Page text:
Bill Cunningham 1926-2023

Former Redlands Mayor Bill Cunningham, among the most dynamic and effective controlled-growth advocates in San Bernardino County history, died at the age of 96 on August 16.
Born October 5, 1926 in Manhattan Beach, Cunningham, the youngest of six children, grew up in Southern California. After graduating from high school in 1944, he enlisted in the Army Air Corps and was among the youngest of the final installment of recruits during World War II.
After his discharge as a sergeant, he enrolled at USC. Over the Thanksgiving holiday, on November 27, 1947, he stopped at the soda fountain at the drug store in Newhall for a fudge sundae, and thereupon made the acquaintance of Beverley Wheeler, who was working there. They were married on June 4, 1949.
Cunningham graduated from USC and obtained his first major teaching position at William S. Hart High School. In 1952, he and Beverley moved to Redlands when he was hired at Redlands High School as a teacher and football and track coach.
The couple purchased the 18-acre Glencairn Farm, which included orange and kiwi groves. They raised their four children there.
Cunningham taught at Redlands High School for 19 years. Thereafter, he taught at San Bernardino Valley College, from 1971 to 1982. He subsequently taught physics and astronomy part time at the University of Redlands for 15 years.
As early as the late 1950s, Cunningham had the opportunity to sell the Glencairn Farm acreage at a profit, but he was and remained committed to preserving Redlands’ agricultural district.Beginning in 1973, Cunningham served on the Redlands Unified School Board.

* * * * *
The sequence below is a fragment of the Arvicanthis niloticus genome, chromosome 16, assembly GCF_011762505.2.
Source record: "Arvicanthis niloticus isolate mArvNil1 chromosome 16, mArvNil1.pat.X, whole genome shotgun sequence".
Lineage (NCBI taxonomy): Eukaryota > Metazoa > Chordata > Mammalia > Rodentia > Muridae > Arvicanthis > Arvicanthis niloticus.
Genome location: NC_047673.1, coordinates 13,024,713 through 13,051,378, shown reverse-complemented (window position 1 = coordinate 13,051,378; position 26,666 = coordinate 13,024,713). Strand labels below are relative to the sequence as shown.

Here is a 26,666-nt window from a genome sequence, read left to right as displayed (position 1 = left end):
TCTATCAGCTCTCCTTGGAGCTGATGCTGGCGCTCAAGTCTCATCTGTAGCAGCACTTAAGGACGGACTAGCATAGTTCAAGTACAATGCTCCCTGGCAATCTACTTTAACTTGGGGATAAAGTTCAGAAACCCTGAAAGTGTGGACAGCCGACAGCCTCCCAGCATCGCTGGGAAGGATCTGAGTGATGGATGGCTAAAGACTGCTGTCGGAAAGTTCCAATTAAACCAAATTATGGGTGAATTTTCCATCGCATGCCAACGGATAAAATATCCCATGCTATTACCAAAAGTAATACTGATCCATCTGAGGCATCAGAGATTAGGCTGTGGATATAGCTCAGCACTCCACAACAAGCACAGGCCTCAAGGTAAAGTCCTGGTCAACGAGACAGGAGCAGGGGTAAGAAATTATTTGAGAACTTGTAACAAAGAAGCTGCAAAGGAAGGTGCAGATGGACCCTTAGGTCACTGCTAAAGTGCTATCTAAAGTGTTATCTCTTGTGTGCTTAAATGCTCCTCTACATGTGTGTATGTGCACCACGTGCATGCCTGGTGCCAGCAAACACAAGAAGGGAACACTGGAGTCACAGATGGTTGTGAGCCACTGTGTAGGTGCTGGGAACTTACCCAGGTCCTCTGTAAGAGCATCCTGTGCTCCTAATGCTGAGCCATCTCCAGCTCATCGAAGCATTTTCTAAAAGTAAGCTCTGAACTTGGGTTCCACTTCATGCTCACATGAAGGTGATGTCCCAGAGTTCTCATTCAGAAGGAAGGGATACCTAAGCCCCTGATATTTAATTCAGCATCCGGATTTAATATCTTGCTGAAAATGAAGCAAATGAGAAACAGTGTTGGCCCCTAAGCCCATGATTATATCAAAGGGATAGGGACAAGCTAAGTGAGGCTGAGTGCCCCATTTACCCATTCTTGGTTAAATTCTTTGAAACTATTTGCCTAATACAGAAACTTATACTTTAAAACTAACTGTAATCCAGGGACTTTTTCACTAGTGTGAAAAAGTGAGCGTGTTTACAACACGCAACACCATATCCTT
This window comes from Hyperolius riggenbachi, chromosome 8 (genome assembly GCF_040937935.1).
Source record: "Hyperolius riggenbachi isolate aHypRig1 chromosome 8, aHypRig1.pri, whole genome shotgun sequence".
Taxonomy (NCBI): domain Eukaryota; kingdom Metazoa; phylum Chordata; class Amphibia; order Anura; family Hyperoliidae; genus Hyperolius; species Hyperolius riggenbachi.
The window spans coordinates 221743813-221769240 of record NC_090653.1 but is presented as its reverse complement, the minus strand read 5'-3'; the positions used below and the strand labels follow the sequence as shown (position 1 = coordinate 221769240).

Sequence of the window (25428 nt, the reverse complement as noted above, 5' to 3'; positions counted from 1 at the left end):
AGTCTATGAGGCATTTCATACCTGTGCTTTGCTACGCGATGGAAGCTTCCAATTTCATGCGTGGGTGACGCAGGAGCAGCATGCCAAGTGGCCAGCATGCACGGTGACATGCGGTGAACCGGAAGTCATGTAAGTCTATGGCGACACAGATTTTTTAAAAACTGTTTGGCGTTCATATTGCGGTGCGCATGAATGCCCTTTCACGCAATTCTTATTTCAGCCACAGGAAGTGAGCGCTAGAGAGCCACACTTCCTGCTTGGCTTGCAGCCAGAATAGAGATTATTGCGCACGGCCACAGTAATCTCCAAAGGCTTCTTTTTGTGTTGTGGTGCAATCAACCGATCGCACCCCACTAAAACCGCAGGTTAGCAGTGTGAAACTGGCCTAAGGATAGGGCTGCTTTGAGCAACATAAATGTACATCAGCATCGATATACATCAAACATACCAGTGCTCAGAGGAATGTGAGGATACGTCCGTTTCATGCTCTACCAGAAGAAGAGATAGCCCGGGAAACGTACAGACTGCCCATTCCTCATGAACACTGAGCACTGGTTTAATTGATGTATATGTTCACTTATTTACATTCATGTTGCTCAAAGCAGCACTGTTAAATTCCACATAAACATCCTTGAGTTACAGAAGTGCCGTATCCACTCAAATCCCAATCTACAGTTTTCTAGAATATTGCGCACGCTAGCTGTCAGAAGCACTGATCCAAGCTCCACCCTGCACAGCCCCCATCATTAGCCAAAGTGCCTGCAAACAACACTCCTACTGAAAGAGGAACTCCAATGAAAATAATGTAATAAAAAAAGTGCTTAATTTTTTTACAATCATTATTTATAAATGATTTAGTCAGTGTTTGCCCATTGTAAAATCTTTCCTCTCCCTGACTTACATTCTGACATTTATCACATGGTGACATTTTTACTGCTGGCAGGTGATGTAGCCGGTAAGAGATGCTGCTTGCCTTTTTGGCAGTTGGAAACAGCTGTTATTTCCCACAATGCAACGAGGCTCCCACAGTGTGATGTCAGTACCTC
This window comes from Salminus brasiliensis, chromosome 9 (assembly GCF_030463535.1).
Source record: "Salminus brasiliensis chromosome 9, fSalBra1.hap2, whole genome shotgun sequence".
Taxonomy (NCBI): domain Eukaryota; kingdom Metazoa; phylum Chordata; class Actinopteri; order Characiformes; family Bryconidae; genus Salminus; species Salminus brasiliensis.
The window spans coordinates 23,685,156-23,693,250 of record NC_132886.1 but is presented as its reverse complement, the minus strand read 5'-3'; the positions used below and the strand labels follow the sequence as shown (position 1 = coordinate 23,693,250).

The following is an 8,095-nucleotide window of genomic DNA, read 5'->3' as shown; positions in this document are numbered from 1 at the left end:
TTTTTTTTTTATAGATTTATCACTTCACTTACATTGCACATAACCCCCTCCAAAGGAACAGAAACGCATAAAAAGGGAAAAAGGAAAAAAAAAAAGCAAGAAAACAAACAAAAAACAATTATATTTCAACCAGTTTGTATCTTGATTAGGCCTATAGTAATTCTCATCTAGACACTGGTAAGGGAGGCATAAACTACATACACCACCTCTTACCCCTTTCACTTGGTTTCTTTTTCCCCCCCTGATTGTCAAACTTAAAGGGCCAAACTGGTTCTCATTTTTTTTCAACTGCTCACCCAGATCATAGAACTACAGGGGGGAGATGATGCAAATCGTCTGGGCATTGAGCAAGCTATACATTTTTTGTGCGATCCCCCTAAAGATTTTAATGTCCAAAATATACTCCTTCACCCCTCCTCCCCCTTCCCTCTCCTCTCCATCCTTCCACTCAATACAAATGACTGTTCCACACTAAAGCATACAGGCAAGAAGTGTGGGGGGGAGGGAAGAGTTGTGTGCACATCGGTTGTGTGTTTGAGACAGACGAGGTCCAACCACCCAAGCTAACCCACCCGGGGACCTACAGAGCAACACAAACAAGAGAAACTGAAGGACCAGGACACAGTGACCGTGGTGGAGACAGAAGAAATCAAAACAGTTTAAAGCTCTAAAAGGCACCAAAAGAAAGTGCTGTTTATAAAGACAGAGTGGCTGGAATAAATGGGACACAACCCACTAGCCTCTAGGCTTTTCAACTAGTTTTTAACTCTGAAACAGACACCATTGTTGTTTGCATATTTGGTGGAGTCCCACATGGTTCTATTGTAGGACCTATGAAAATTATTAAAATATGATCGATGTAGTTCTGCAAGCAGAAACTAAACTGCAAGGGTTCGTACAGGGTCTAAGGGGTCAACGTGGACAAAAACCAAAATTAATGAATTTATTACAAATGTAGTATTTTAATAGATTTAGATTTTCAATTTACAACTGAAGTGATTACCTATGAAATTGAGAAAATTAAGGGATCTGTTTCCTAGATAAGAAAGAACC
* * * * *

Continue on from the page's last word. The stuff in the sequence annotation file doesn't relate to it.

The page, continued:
At that point, efforts by speculators, investors, the real estate industry and the development community to convert large portions of agricultural property in and around Redlands to housing were under way. Over the next decades that activity would intensify. Cunningham was wary of that trend from the outset.
In 1987, he was elected to the Redlands City Council. In that capacity, he rotated into the position of mayor.
He reflected the attitude of many residents in wanting to control any growth that occurred. This resulted in the pro-development forces seeking to characterize him as being “against progress” and “anti-growth.”
Another local politician of that era was Sven Larson, a general contractor, who was in favor of reducing all constraints on the construction industry. Larson’s philosophy contrasted with Cunningham’s intention of preserving the city’s existing groves.
At Cunningham’s instigation over the years, Redlands became the city in San Bernardino County most committed to historical preservation and land use policies aimed at limiting the intrusion of massive residential subdivisions into the city’s older, sometimes gentrified, sometimes working-class, neighborhoods and its agricultural districts.